Each semester has a designated "Add-Drop" period during which students may adjust their academic status, program of study, and/or semester schedule of classes. Students who wish to change their semester schedule of classes must do so by the date indicated in the Academic Calendar as the last date for program adjustments. Following the posted date, dropping a class requires that a student follow the procedures for withdrawal through the King Graduate School student services office. Students should note that any changes to their schedule that results in less than full-time status would affect enrollment status, financial aid, immigration status, and billing.
The federal definition for credit hours states, “A credit hour is an amount of work represented in intended learning outcomes and verified by evidence of student achievement that is an institutionally established equivalency that reasonably approximates not less than:
- One hour of classroom or direct faculty instruction and a minimum of two hours of out-of-class student work each week for approximately fifteen (15) weeks for one semester; or
- At least an equivalent amount of work as required in paragraph (1) of this definition for other activities as established by an institution, including laboratory work, internships, practicums, studio work, and other academic work leading toward the awarding of credit hours; or
- Institutionally established reasonable equivalencies for the amount of work described in paragraph (1) of the definition for the credit hours awarded, as represented by verifiable student achievement of intended learning outcomes.”
The Monroe College policy on assignment of credit hours is modeled after the Carnegie unit system and applies to all undergraduate and graduate courses in all schools and programs, regardless of modality of instruction. Under this policy, there is a standard meeting time of 50 minutes per credit hour per week. All courses meet or exceed the federal requirements for credit hours.
Grades are used as a quantitative measure to indicate a student’s academic progress. Monroe College transcripts of graduate students record letter grades. Each letter grade has a numerical value (on a 4 point scale), and a numerical average range (on a 100% scale). The King Graduate School grading scale is as follows:
|I||0.0||Incomplete (at a designated time this grade will change to a grade of F)|
Note: A grade of “incomplete” may be assigned in rare circumstances and requires prior approval. Completion must be accomplished before the add/drop period or the “I” will automatically be changed to an “F”.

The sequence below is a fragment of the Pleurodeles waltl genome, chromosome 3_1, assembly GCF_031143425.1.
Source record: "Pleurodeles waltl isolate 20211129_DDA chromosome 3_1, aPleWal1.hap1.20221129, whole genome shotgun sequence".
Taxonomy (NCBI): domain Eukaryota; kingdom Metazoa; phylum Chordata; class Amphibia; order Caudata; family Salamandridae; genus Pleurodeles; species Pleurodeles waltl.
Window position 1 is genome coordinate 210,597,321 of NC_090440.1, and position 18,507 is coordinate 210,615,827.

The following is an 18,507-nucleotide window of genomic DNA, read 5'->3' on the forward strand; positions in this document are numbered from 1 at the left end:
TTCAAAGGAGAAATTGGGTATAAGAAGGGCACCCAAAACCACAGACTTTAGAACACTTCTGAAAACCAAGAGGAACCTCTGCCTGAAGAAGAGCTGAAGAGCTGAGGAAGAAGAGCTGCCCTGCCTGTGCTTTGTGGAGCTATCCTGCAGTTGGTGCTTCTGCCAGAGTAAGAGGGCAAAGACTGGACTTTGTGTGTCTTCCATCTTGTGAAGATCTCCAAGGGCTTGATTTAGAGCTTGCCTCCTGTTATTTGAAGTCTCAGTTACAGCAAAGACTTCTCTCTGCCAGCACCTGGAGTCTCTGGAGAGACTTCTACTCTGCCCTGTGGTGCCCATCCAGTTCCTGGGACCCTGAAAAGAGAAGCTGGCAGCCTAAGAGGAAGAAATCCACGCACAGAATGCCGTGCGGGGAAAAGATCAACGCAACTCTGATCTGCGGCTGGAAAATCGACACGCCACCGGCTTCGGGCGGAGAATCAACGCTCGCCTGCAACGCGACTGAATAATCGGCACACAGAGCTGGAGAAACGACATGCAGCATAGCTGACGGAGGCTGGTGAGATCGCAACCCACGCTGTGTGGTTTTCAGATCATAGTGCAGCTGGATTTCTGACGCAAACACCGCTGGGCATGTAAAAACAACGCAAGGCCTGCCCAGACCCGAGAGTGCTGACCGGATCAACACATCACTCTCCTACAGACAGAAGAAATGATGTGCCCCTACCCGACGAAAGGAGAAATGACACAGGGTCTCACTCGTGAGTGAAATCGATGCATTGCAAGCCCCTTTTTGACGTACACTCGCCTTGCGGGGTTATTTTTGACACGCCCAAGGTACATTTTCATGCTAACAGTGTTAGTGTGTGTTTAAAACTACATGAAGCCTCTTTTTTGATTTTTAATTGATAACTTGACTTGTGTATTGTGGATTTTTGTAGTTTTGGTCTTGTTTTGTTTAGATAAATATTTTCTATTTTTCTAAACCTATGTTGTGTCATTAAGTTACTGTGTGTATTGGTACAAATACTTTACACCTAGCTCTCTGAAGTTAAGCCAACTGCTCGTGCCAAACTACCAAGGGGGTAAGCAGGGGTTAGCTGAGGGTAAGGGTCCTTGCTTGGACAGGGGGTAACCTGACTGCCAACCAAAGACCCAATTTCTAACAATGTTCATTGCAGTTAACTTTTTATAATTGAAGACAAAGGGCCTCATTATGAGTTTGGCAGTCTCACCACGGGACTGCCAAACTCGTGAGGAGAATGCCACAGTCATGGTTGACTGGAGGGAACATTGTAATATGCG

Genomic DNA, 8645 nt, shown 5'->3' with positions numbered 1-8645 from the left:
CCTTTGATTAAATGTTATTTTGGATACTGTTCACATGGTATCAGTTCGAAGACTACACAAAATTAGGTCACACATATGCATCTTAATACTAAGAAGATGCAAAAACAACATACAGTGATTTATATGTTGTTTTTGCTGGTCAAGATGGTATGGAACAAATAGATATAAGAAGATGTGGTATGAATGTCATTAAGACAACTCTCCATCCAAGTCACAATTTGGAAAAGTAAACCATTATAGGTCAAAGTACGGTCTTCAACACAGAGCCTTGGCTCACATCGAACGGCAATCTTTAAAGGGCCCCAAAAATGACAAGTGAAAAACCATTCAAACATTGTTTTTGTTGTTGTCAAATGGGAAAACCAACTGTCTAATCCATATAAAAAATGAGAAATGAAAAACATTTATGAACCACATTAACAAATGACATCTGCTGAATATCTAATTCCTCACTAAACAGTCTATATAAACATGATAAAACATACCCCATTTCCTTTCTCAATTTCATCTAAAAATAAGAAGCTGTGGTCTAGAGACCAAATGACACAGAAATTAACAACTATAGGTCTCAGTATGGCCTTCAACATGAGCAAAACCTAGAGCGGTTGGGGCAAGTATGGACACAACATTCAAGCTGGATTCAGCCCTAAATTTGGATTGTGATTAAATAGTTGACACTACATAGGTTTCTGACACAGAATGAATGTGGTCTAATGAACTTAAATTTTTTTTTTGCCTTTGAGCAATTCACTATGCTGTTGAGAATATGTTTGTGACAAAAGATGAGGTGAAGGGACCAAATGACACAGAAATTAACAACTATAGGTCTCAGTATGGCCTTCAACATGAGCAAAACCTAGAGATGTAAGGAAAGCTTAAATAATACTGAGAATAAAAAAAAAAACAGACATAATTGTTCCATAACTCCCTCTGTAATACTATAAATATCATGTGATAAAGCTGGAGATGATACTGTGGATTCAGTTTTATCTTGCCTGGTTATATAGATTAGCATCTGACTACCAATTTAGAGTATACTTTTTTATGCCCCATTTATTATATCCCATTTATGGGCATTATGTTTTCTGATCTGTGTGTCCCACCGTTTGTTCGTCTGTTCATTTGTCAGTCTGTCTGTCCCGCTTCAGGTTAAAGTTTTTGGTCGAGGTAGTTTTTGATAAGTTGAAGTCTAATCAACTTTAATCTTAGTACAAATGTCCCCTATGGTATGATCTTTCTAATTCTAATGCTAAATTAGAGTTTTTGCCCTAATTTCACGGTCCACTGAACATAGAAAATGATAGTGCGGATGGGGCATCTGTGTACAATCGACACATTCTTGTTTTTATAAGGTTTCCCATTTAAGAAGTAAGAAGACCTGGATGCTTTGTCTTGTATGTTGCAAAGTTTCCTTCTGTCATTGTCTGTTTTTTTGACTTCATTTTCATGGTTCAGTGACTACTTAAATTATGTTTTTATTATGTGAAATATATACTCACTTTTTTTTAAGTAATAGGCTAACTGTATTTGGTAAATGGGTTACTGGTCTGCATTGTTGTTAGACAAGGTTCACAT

The following grades are not computed in the Grade Point Average (GPA):
|PL||Prior Learning Credit|
|R||Must Repeat Course|
Students obtain grade reports after each semester through the Monroe College electronic student portal. These reports show both semester and cumulative grade point averages. The student’s academic status related to satisfactory academic progress and program pursuit appears on the grade report.
Calculating the Grade Point Average (GPA)
Semester Grade Point Average:
Step 1 - Calculate Grade Points: For each course, multiply the numerical value of the grade earned by number of course credits
Step 2 - Calculate the Semester Grade Point Average: Total the semester grade points and divide by number of attempted credits
Cumulative Grade Point Average:
Step 1 - Calculate total Grade Points (add up the Grade Points for all semesters)
Step 2 - Divide the total Grade Points by the total number of credits attempted at Monroe College.
- Transfer credits, "P" grades, and grades for non-credit courses are not included in the GPA calculation.
- A course with a grade of 'AW' is counted as a course attempted and calculated as an 'F' in computing the GPA.
- A grade of 'F' or 'AW' affects the GPA; however, if the course is repeated, the new grade will replace the original grade in the GPA calculation. If a student has failed a course more than once and then passes the course, the passing grade replaces only one of the 'F' grades for GPA purposes.
- All grades for courses attempted will remain on the transcript.
Grade Appeal Process
The grade appeal process provides a student with an opportunity to question or dispute a final course grade. The student should first discuss the matter with the professor, who determines if a grade change is warranted. If the matter is not resolved, the student may file a grade appeal with the appropriate academic dean or director of the school or department. The grade appeal period commences upon publication of semester final grades and concludes on the designated date at the beginning of the following semester. The dates are published in the Academic Calendar.